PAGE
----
Used Vehicle Value Index
By applying statistical analysis to its database of more than 5 million used vehicle transactions annually, Manheim has developed a measurement of used vehicle prices that is independent of underlying shifts in the characteristics of vehicles being sold. View the index methodology.
The Manheim Index is increasingly recognized by both financial and economic analysts as the premier indicator of pricing trends in the used vehicle market, but should not be considered indicative or predictive of any individual remarketer's results.
Used Vehicle Values Increase to New Record
Wholesale used vehicle prices (on a mix-, mileage-, and seasonally adjusted basis) increased 1.51% month-over-month in July. This brought the Manheim Used Vehicle Value Index to 136.9, which was a 5.1% increase from a year ago and the highest level ever for the series.
Looking at trends in weekly Manheim Market Report (MMR) prices, the abnormal summer bounce that started in June continued and strengthened in July. Correspondingly, the best-selling cars at Manheim are worth more today than a month ago, and many vehicles are worth more now than a year ago. Price comparisons to last year will be tougher through the rest of the year; but recent weekly increases were higher than last year, keeping current price performance ahead of last year.
The strange summer price appreciation in used cars is partly a function of a strong economy at its peak, with mounting affordability challenges for the consumer that favor growth in used vehicle sales at the expense of new. These conditions have supported strong used vehicle prices for over a year. The catalyst for even stronger price movement this summer is the fear of import tariffs’ leading to higher prices in the future. Higher prices and the related declining level of supply create a psychological feedback loop for consumers, encouraging buying now with the expectation that prices may be higher later.
On a year-over-year basis, all major market segments saw price gains in July; but more affordable vehicles are seeing the greatest increases in values. Compact cars and midsize cars outperformed the overall market, while vans, utility vehicles, and pickups underperformed the overall market.
Mixed results for vehicle sales in July. According to Cox Automotive estimates, used vehicle sales volume increased by 3% year-over-year in July. The annualized pace of used vehicle sales is up 1% over last year led by franchised used vehicle sales (up 2% in July on an annualized-basis) and private party used vehicle sales (up 4% in July on an annualized basis). We estimate the July used SAAR to be 39.2 million, the strongest July reading in six years.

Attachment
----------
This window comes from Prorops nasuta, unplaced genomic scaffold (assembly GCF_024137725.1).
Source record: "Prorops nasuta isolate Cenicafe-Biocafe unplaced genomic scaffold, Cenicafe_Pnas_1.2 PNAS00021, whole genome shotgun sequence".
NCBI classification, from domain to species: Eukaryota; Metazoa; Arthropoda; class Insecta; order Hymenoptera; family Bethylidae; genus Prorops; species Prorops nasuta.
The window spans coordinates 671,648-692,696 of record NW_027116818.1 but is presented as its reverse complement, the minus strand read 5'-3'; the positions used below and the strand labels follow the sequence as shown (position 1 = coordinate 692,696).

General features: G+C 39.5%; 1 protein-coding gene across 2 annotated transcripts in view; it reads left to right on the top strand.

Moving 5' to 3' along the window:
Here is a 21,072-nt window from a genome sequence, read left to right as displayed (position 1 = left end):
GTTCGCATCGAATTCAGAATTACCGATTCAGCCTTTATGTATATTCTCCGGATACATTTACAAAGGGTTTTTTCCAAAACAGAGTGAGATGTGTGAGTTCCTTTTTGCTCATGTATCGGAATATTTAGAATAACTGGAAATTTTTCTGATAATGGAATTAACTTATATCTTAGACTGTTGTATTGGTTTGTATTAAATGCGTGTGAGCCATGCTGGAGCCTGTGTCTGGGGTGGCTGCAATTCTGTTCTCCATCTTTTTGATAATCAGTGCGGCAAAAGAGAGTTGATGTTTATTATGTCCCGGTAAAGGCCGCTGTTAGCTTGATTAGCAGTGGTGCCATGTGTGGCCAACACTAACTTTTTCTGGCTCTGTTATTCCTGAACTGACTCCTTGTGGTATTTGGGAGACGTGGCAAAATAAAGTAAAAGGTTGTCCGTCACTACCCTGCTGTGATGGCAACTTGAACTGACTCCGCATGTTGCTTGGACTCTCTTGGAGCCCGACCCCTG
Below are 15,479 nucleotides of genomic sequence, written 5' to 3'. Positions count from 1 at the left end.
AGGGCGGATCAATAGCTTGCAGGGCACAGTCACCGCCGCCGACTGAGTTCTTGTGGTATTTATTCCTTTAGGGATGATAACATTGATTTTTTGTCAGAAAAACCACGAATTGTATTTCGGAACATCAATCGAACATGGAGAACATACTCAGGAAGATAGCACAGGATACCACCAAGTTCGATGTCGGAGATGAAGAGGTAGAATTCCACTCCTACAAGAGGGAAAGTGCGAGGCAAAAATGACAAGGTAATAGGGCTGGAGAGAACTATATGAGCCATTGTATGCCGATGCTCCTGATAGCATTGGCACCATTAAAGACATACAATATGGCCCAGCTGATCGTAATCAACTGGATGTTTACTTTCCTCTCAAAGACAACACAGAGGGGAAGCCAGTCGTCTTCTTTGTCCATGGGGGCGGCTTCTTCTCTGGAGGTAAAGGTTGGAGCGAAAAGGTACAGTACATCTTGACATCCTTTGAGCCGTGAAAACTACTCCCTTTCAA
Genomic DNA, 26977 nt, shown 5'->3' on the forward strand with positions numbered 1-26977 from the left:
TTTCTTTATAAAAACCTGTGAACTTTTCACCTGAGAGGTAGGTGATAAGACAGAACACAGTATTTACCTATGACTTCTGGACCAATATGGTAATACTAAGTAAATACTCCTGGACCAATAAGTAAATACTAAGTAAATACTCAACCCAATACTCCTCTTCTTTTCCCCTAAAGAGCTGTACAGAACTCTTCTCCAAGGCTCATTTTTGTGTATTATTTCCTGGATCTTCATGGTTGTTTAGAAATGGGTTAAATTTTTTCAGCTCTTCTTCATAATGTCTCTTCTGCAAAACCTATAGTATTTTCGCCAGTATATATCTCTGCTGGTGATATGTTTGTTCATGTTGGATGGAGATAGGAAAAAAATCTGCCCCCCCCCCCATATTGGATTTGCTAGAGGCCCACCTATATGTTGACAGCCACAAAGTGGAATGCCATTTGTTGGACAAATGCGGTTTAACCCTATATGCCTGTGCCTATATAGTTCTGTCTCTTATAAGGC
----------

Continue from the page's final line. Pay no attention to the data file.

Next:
July new vehicle sales decreased 3% year-over-year, with one less selling day compared to July 2017. July SAAR came in at 16.7 million, flat versus last year’s 16.7 million. July is just the second month this year to have new vehicle SAAR come in under 17 million. Cars continue to see sharp declines as sales in July fell 17% compared to last year. Light trucks outperformed cars in July and were up 4% year-over-year. New vehicle sales year-to-date are up 1% versus last year.
Fleet has been the driver of the strength in the new vehicle market year-to-date, but fleet purchases declined in July relative to June. Despite the decline, the volume of fleet sales was up 26% year-over-year and 9% year-to-date. Retail sales are down 0.2% year-to-date; but ironically, July saw the strongest retail SAAR (14.7 million) for the year.
New vehicle inventories came in under 4 million units for the third consecutive month and are at the lowest level in 23 months.
Rental risk pricing strengthens. The average price for rental risk units sold at auction in July was up 6% year-over-year. Rental risk prices were up 1% compared to June. Average mileage for rental risk units in July (at 45,200 miles) was up 9% compared to a year ago and up 6% month-over-month.
Continued strong economic momentum. The first estimate of second-quarter real GDP growth came in at 4.1%, which was much better than the trailing 14-quarter average of 2.1%. Consumer spending drove the strong quarter with a 4.0% increase, rebounding from an anemic increase of only 0.5% in the first quarter. Consumer sentiment fell in July to the lowest level since January. According to the University of Michigan, the decline in sentiment is being driven by consumers with negative concerns about tariffs becoming more pessimistic in their economic outlook. Meanwhile, the job market continues to be solid as robust job creation this year has pushed unemployment to near record lows.